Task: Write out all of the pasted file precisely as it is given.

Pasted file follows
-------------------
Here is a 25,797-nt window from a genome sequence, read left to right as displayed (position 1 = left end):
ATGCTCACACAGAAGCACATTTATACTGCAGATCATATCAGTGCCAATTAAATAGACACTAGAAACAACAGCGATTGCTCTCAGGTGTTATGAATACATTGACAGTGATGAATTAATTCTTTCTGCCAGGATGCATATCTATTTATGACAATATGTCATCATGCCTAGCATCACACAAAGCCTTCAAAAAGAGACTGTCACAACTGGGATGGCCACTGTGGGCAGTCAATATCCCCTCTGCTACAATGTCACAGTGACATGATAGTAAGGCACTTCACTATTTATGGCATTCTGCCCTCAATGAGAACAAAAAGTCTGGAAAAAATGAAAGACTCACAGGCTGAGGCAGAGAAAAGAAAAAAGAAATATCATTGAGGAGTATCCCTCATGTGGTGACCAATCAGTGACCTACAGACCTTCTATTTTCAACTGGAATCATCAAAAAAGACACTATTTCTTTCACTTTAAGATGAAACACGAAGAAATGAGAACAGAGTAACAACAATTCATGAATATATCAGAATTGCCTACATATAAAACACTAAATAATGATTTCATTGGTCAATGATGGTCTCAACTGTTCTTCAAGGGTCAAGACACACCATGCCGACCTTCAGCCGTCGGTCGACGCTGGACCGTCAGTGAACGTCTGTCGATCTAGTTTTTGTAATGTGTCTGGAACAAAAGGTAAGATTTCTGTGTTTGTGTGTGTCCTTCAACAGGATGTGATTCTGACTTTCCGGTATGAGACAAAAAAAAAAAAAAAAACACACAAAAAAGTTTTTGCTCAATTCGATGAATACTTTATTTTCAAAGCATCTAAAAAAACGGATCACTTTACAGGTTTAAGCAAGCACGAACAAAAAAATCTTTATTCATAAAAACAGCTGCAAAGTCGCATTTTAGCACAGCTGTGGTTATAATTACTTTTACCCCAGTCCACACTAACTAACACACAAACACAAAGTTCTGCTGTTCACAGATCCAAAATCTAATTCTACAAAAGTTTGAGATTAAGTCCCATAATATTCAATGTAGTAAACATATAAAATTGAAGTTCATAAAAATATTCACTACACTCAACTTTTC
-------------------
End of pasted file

Here is a 25,797-nt window from a genome sequence, read left to right as displayed (position 1 = left end):
ATGCTCACACAGAAGCACATTTATACTGCAGATCATATCAGTGCCAATTAAATAGACACTAGAAACAACAGCGATTGCTCTCAGGTGTTATGAATACATTGACAGTGATGAATTAATTCTTTCTGCCAGGATGCATATCTATTTATGACAATATGTCATCATGCCTAGCATCACACAAAGCCTTCAAAAAGAGACTGTCACAACTGGGATGGCCACTGTGGGCAGTCAATATCCCCTCTGCTACAATGTCACAGTGACATGATAGTAAGGCACTTCACTATTTATGGCATTCTGCCCTCAATGAGAACAAAAAGTCTGGAAAAAATGAAAGACTCACAGGCTGAGGCAGAGAAAAGAAAAAAGAAATATCATTGAGGAGTATCCCTCATGTGGTGACCAATCAGTGACCTACAGACCTTCTATTTTCAACTGGAATCATCAAAAAAGACACTATTTCTTTCACTTTAAGATGAAACACGAAGAAATGAGAACAGAGTAACAACAATTCATGAATATATCAGAATTGCCTACATATAAAACACTAAATAATGATTTCATTGGTCAATGATGGTCTCAACTGTTCTTCAAGGGTCAAGACACACCATGCCGACCTTCAGCCGTCGGTCGACGCTGGACCGTCAGTGAACGTCTGTCGATCTAGTTTTTGTAATGTGTCTGGAACAAAAGGTAAGATTTCTGTGTTTGTGTGTGTCCTTCAACAGGATGTGATTCTGACTTTCCGGTATGAGACAAAAAAAAAAAAAAAAACACACAAAAAAGTTTTTGCTCAATTCGATGAATACTTTATTTTCAAAGCATCTAAAAAAACGGATCACTTTACAGGTTTAAGCAAGCACGAACAAAAAAATCTTTATTCATAAAAACAGCTGCAAAGTCGCATTTTAGCACAGCTGTGGTTATAATTACTTTTACCCCAGTCCACACTAACTAACACACAAACACAAAGTTCTGCTGTTCACAGATCCAAAATCTAATTCTACAAAAGTTTGAGATTAAGTCCCATAATATTCAATGTAGTAAACATATAAAATTGAAGTTCATAAAAATATTCACTACACTCAACTTTTC